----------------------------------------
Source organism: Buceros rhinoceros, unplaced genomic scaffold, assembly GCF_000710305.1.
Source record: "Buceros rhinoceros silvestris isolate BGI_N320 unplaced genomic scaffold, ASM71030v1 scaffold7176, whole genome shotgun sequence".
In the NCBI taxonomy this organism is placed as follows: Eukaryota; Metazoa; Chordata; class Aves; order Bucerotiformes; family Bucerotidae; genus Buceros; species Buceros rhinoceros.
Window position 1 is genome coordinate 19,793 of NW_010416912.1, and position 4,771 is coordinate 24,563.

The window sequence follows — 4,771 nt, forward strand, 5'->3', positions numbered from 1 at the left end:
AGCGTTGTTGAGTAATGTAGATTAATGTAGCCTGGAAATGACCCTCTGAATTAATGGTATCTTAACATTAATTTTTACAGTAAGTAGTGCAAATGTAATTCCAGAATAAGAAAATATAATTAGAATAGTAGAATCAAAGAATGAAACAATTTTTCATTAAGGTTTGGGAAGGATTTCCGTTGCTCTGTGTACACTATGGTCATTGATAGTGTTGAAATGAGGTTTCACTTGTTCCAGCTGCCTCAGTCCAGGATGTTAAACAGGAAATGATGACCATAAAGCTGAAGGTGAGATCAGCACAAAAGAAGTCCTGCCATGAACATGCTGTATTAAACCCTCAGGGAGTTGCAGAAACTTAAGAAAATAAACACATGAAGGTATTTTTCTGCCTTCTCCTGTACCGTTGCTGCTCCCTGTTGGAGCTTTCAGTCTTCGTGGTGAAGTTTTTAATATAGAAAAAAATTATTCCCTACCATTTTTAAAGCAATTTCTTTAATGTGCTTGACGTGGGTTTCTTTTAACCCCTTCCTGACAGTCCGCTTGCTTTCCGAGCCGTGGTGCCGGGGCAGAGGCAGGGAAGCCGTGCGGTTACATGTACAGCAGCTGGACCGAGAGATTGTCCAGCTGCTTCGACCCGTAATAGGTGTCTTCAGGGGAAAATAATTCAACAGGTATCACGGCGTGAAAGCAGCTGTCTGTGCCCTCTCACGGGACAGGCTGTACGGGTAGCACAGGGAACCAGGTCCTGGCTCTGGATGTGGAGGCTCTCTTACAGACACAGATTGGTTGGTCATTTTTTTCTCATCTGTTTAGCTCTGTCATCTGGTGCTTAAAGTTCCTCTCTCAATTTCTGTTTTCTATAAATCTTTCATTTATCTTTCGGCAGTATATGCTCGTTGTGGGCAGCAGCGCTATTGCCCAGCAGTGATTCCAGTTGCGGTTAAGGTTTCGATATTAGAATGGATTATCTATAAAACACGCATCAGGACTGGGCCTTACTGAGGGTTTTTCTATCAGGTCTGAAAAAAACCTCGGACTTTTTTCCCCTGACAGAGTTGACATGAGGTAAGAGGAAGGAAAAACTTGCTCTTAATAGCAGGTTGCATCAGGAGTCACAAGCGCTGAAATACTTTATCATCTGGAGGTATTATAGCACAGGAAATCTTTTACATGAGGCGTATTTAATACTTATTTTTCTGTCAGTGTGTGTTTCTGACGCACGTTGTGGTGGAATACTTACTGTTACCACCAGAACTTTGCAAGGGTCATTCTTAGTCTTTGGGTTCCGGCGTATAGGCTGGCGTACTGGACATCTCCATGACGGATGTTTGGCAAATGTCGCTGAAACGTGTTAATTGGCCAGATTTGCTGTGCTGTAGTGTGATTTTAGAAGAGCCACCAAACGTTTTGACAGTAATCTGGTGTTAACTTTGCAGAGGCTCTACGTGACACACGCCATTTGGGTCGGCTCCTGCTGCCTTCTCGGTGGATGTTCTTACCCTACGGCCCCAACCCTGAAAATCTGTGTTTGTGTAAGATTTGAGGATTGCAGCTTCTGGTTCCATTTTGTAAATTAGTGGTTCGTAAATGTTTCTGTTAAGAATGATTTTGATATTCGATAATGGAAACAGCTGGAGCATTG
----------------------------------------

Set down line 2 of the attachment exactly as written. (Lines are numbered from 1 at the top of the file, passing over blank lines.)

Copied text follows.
Source record: "Buceros rhinoceros silvestris isolate BGI_N320 unplaced genomic scaffold, ASM71030v1 scaffold7176, whole genome shotgun sequence".